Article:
‘Bringing Metal to the Children’ Co-Author Eric Hendrikx Talks Zakk Wylde and More


Story by Anne Erickson

Co-author of Zakk Wylde’s ‘Bringing Metal to the Children’ chat’s about book’s genesis

Eric Hendrikx first met guitar mastermind Zakk Wylde in the mid-‘90s at a club in the San Francisco Bay area. “His band Pride & Glory was playing a show at a club called The Edge,” Hendrikx recalled. “It was an awesome show. The experience ended with us playing the Mortal Kombat video game on his bus after the show. Our friendship grew from my attending many of his shows back then to photograph his performances. I’ve got a catalog of shots that cover the entire span of Black Label Society… “

The two hit it off right away. But, even with that instant chemistry, chances are Hendrikx had no idea he would be penning Wylde’s handbook to all things heavy metal years later.

“Bringing Metal to the Children” features tips and tricks to survive in the real metal world, all from the guys who knows metal more than anyone: Wylde. The book, co-authored by Hendrikx, arrives today (April 10) via William Morrow, an imprint of HarperCollins Publishers.

In this exclusive interview with Audio Ink Radio, Hendrikx chats about his experience working on “Bringing Metal” and share some fun stories of his days with the Black Label Society frontman and former Ozzy axeman. You can read more about Eric Hendrikx and his photography and writing via his official site, or follow him on Twitter.

What was your initial vision with “Bringing Metal to the Children?”

Exactly what it became, except with me as the star of the book and Zakk as my writing assistant. Only I realized that I’d probably sell about five copies of that version (all to my mom). So I had to make a few adjustments to the vision.

Ultimately, our goal for “Bringing Metal to the Children” was to entertain all readers. To make people laugh- maybe even vomit. Zakk and I selected stories from throughout his career that we felt represented hilarious moments that readers will enjoy. We also focused on many of the decision-making moments in his career, both good and bad, where young musicians today will find useful in making a career for themselves in music. We actually wrote an entire section dedicated to how not to make it in the music industry.

What was the making of “Bringing Metal” like?

It was like a two-year-long enema. Ha! Honestly, it was awesome. Zakk and I spent a lot of time together in his studio writing the manuscript. There were countless nights when we were up until the sun came up, still laughing hysterically at some of the shit stories found in “Chapter 3: No Shitting on the Bus”. We tried to get the publisher to print a “scratch and sniff” version of the book but they flat out refused. Zakk is an amazing storyteller. He is so animated. I swear he could be a comedian if he wanted. Those writing sessions were some of my best moments as a writer, and favorite moments of our friendship.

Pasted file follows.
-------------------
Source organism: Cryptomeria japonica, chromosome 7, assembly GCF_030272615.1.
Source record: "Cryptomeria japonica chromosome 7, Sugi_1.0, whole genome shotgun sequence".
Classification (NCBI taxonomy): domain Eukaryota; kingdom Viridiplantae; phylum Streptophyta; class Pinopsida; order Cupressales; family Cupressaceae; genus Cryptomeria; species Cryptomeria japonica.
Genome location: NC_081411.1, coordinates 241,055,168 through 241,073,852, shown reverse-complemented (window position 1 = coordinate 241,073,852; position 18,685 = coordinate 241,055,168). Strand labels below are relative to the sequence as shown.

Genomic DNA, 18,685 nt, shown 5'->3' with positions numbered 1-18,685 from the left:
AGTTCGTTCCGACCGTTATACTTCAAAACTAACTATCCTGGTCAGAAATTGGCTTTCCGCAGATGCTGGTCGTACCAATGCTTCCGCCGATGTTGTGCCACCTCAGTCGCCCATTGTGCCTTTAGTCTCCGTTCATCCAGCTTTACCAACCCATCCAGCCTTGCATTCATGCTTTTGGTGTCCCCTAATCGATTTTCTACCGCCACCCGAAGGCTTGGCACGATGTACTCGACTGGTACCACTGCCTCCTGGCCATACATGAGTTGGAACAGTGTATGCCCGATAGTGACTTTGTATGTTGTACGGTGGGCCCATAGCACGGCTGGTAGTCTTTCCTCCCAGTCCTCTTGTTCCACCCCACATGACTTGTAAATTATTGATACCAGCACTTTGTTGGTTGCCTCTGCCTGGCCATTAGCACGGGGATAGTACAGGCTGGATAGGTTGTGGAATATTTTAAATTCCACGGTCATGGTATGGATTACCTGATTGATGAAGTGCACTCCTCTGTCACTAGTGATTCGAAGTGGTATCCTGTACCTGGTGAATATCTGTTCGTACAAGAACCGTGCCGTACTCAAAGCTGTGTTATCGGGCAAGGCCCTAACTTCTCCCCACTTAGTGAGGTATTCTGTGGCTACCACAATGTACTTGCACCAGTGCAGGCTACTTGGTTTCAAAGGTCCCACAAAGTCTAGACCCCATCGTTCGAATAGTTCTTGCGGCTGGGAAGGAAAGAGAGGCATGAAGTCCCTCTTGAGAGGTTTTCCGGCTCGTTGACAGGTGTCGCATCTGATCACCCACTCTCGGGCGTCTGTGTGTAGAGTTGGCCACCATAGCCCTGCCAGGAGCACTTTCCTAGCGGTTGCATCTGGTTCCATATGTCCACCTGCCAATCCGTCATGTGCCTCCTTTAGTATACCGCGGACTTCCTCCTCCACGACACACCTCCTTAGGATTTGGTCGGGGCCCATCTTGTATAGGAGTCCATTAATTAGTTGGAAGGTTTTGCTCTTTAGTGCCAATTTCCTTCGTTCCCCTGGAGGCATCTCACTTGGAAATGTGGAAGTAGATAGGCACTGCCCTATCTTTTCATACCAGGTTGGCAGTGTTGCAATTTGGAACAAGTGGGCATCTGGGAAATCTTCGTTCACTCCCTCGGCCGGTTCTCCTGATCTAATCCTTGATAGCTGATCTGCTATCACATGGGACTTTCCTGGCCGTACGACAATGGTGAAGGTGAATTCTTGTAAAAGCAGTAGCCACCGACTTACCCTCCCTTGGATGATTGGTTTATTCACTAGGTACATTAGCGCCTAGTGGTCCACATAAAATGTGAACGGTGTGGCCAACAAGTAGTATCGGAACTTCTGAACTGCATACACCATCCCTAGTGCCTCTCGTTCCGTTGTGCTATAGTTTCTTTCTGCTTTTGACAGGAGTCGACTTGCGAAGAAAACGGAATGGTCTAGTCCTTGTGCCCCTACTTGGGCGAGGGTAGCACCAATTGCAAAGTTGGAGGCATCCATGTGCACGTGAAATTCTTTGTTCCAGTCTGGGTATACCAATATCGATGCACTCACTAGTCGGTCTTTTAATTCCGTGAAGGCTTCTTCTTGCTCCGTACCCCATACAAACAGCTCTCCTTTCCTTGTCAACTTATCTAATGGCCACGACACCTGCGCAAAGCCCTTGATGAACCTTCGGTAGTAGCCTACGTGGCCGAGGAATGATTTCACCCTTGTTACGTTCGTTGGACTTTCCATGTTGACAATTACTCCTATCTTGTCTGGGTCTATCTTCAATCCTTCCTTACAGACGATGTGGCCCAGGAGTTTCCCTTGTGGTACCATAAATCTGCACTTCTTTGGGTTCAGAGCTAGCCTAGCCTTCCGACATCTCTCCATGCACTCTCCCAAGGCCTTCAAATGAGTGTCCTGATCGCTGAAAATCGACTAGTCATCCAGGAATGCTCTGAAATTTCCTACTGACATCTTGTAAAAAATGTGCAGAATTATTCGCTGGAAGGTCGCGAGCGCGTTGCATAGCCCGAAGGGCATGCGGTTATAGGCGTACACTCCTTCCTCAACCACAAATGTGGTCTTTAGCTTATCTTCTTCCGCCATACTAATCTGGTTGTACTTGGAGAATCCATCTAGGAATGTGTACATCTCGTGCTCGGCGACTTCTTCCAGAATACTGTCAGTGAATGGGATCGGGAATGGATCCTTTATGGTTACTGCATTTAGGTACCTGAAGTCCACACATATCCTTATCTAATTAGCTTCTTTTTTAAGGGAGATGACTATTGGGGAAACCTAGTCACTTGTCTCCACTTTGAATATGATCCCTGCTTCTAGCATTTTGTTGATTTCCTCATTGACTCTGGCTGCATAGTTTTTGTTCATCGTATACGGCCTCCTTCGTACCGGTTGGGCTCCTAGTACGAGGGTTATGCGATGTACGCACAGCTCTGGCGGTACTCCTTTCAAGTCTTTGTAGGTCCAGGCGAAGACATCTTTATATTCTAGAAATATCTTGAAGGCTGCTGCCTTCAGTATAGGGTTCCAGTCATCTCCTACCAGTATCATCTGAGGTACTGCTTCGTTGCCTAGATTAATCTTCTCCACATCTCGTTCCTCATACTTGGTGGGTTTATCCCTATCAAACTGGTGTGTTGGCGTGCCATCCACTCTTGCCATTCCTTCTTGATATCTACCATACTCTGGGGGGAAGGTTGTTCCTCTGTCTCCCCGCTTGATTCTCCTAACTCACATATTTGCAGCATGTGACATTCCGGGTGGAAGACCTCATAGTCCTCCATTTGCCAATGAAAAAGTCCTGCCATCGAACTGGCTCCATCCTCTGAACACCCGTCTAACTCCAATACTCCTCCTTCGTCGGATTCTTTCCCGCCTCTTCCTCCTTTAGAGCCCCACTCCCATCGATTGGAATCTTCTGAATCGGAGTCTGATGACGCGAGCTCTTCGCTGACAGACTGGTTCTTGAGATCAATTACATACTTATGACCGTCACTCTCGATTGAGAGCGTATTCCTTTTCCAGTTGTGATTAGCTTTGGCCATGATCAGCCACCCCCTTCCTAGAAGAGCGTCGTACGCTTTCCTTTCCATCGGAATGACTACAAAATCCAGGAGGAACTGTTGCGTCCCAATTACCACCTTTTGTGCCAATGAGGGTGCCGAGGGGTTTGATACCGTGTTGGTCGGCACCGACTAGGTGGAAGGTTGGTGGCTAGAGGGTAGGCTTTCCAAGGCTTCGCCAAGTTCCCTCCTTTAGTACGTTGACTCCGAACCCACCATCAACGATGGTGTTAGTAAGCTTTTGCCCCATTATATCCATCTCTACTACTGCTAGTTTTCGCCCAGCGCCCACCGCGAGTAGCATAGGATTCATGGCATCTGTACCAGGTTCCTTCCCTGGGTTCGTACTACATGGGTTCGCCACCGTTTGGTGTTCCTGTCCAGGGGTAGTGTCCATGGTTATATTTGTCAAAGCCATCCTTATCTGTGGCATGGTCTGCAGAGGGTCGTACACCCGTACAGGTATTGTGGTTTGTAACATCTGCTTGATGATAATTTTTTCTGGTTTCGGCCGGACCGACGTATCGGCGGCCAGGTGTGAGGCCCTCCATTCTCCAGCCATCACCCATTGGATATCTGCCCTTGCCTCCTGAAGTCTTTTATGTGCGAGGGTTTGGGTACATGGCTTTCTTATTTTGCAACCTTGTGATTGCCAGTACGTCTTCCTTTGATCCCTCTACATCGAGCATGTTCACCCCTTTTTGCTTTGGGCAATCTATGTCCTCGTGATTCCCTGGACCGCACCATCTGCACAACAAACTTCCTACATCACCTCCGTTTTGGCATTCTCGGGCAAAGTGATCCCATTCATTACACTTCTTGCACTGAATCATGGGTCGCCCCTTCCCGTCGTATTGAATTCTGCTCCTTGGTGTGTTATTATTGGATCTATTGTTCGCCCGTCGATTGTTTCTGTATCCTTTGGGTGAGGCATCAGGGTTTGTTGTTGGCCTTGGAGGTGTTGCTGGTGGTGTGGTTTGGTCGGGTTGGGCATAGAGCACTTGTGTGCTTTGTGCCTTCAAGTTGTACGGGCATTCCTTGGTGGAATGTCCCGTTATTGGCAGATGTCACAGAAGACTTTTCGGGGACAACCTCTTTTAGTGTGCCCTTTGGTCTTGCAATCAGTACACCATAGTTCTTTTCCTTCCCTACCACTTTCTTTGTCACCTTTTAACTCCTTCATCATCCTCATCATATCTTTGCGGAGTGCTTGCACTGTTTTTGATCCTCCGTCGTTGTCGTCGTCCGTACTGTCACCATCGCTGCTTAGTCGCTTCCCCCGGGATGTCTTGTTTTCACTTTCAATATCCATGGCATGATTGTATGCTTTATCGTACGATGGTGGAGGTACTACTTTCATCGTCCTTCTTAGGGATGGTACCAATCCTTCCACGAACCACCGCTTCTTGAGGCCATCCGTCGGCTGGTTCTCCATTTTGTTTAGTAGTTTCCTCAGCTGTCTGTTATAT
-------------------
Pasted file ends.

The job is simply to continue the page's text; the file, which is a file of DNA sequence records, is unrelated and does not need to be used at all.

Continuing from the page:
Would you say anything you learned while getting a Master’s Degree in Anthropology has assisted your writing and photography career?

Definitely. Most of my studies in Anthropology involved writing and having my writing critiqued by my peers. The subject also helped me develop more of an open-minded approach. Want proof? I just wrote a book with a modern day Berzerker Viking who celebrates his ability to go without a shower for seventy-seven days straight. I should be awarded with an honorary PhD in Anthropology after what I experienced, under duress, over the past two years with Zakk. Haha!

Did you provide a lot of the art in “Bringing Metal?”

I provided nearly all of the photography in the book. I went out on tour with Zakk and captured some of the Black Label Society shows on the east and west coasts. On a side note, I highly recommend a Black Label tour bus ride-along for anyone looking to truly capture the authentic experience of smelling someone else’s feet for an extended period of time.

What’s your favorite anecdote from “Bringing Metal?”

There’s an ongoing theme throughout the book where we make fun of, diminish, and outright terrorize one John “JD” DeServio (Lifelong friend of Zakk and bass player for BLS). We actually had to go back through the book and pull a lot of the ridiculing out because it became too prevalent. But every time we came to a crossroads in the book that called for a punch line, Zakk had his boxing gloves on and was ready to give JD a shot to the ribs, maybe even one below the belt. We all love JD and it definitely was all done out of love.

(Photos courtesy of Eric Hendrikx.)


Anne Erickson
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Posted by Anne Erickson | Features, Interviews, Metal, Music

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